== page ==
- About this Journal ·
- Abstracting and Indexing ·
- Aims and Scope ·
- Article Processing Charges ·
- Articles in Press ·
- Author Guidelines ·
- Bibliographic Information ·
- Citations to this Journal ·
- Contact Information ·
- Editorial Board ·
- Editorial Workflow ·
- Free eTOC Alerts ·
- Publication Ethics ·
- Reviewers Acknowledgment ·
- Submit a Manuscript ·
- Subscription Information ·
- Table of Contents
International Journal of Endocrinology
Volume 2013 (2013), Article ID 652648, 6 pages
A Double-Blind, Placebo Controlled, Randomized Trial to Assess the Impact of a Monthly Administration of 50,000 IU of Vitamin D3 for 6 Months on Serum Levels of 25-Hydroxyvitamin D in Healthy Young Adults
1Departments of General Medicine, University of Liege and Liege University Hospital, 4000 Liège, Belgium
2Departments of Sport and Rehabilitation Sciences, University of Liege and Liege University Hospital, 4000 Liège, Belgium
3Departments of Clinical Chemistry, University of Liege and Liege University Hospital, 4000 Liège, Belgium
4Laboratoire d’Explorations Fonctionnelles, Hôpital Necker-Enfants Malades, 75014 Paris, France
5Department of Clinical Chemistry, University of Liège, CHU Sart-Tilman, 4000 Liège, Belgium
Received 13 September 2013; Accepted 9 October 2013
Academic Editor: Faustino R. Pérez-López
Copyright © 2013 E. Brunel et al. This is an open access article distributed under the Creative Commons Attribution License, which permits unrestricted use, distribution, and reproduction in any medium, provided the original work is properly cited.
In this double blind, unicentre, randomized, placebo controlled study, we evaluated the changes in 25-hydroxyvitamin D (25(OH)D) serum levels in 150 young Belgian adults (18–30 years), monthly supplemented with 50,000 IU of vitamin D (VTD) or placebo for 6 months, from November 2010 to May 2011. At T0, 30% of the population presented 25(OH)D serum levels below 20 ng/mL. In the VTD-treated group, mean serum levels increased from 21.2 ± 8.2 to 30.6 ± 8.8 ng/mL () at T3mo and to 36.0 ± 9.2 ng/mL () at T6mo. Despite documented VTD intake, no changes in serum levels were, however, observed in 10% of the treated group. In the placebo group, mean 25(OH)D serum levels decreased from 22.8 ± 8.5 to 14.0 ± 6.9 ng/mL at T3mo () but returned to values not significantly different from those observed at T0 (23.5 ± 8.6 ng/mL) at T6mo. No difference between serum calcium levels was observed between the groups throughout the study. In conclusion, monthly supplementation with 50,000 UI of VTD in winter can warrant serum 25(OH)D levels above 20 ng/mL in 96.2% of those healthy young adults without inducing unacceptably high 25(OH)D concentration. This supplementation is safe and may be proposed without 25(OH)D testing.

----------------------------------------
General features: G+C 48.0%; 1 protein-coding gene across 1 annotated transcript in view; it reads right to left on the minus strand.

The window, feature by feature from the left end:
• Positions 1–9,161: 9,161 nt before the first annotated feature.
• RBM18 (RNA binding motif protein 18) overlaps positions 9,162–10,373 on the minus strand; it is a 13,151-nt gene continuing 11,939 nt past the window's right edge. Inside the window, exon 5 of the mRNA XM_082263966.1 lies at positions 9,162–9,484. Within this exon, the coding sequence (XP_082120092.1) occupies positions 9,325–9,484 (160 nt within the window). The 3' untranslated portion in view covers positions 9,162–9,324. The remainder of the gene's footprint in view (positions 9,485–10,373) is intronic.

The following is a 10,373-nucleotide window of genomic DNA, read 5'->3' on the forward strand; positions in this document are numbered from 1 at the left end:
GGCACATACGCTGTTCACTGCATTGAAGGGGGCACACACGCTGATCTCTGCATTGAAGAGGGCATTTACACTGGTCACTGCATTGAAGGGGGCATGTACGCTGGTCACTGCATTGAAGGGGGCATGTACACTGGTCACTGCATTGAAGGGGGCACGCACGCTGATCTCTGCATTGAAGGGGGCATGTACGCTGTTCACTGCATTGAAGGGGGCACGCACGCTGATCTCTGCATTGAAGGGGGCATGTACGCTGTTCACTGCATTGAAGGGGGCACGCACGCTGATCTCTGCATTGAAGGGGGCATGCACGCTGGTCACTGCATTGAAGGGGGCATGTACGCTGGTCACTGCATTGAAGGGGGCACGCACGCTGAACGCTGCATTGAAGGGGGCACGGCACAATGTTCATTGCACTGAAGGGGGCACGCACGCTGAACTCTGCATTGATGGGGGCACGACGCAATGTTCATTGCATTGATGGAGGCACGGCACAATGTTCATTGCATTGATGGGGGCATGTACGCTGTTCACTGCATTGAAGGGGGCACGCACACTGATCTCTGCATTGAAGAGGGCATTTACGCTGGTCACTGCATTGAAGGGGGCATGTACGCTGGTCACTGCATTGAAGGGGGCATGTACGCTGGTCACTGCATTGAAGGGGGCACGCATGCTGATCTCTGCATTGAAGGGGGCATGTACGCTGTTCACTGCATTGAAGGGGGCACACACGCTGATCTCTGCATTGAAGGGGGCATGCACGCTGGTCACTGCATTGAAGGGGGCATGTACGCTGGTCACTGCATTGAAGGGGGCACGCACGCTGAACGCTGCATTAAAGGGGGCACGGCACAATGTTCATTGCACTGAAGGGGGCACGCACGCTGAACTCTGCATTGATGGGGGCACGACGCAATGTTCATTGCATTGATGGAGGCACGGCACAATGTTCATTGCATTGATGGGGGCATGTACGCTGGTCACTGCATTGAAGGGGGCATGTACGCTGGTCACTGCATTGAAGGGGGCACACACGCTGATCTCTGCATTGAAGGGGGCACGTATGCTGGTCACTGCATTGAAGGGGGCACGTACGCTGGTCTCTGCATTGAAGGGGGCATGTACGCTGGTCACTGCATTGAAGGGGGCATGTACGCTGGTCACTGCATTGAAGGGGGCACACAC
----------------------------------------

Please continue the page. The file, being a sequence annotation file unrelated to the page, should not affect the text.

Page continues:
Vitamin D (VTD) deficiency is a worldwide problem [1, 2]. If all experts agree now to rely on serum 25-hydroxyvitamin D (25(OH)D) levels to estimate the VTD status, the 25(OH)D concentration defining VTD sufficiency is still a matter of debate, with recommendations that can significantly differ according to the experts. Indeed a recent report by the Institute of Medicine (IOM) indicates that a 25(OH)D level of 20 ng/mL is largely sufficient and the recommended dietary intake (RDIs) set forth (600 IU per day) should be sufficient for 97.5% of the population to achieve that level . On the other hand, the Endocrine Society group considers that VTD deficiency corresponds to 25(OH)D levels of <20 ng/mL and insufficiency to levels of 20–30 ng/mL suggesting that higher intake than those recommended by the IOM is necessary to obtain an optimal VTD status . If severe vitamin D deficiency, characterized by rickets in children and osteomalacia in adults, is a rare condition in developed countries, subclinical VTD deficiency/insufficiency is extremely frequent and can lead to parathyroid hormone (PTH) hypersecretion contributing to the development of osteoporosis in older adults . Vitamin D deficiency is also associated with an increased risk of falls and fractures in the elderly [5, 6] and with potential “nonskeletal” effects, notably on the cardiovascular [7–9] and immune  systems as well as in cancers [11, 12]. Dietary sources of VTD are very limited and usual daily intakes are generally not higher than 200–400 IU in western countries [13–15]. The major source of VTD comes from UVB light-driven skin photosynthesis but, in northern latitudes like in Belgium (around 51° North), the UVB ray will be insufficient to allow the skin synthesis of VTD during approximately 6 months of the year. A pharmacological supplementation may thus be considered, at least during the winter months. In some patients such as those with osteoporosis, different supplementation schemes based on a baseline 25(OH)D measurements have been proposed with the aim to target a 25(OH)D level of 30 ng/mL or more [1, 11]. However, as 25(OH)D measurement is costly, it is suggested by many authors to supplement most patients and healthy persons without prior vitamin D testing . For that purpose, one can rely on the recently published recommendations indicating that an intake of 600–800 IU/day  or 1500–2000 IU/day  is adequate. As observance of a daily supplementation is a critical issue in general, many doctors and patients prefer intermittent higher vitamin D3 (VTD3) doses given at intervals ranging from one week to one to four months. However, before proposing a systematic supplementation scheme with intermittent vitamin D doses during the “winter” months without prior 25(OH)D measurement, it is highly important to be sure that, with this scheme of supplementation, potentially toxic 25(OH)D levels are avoided, even transiently, and that serum calcium (CA) concentrations remain normal.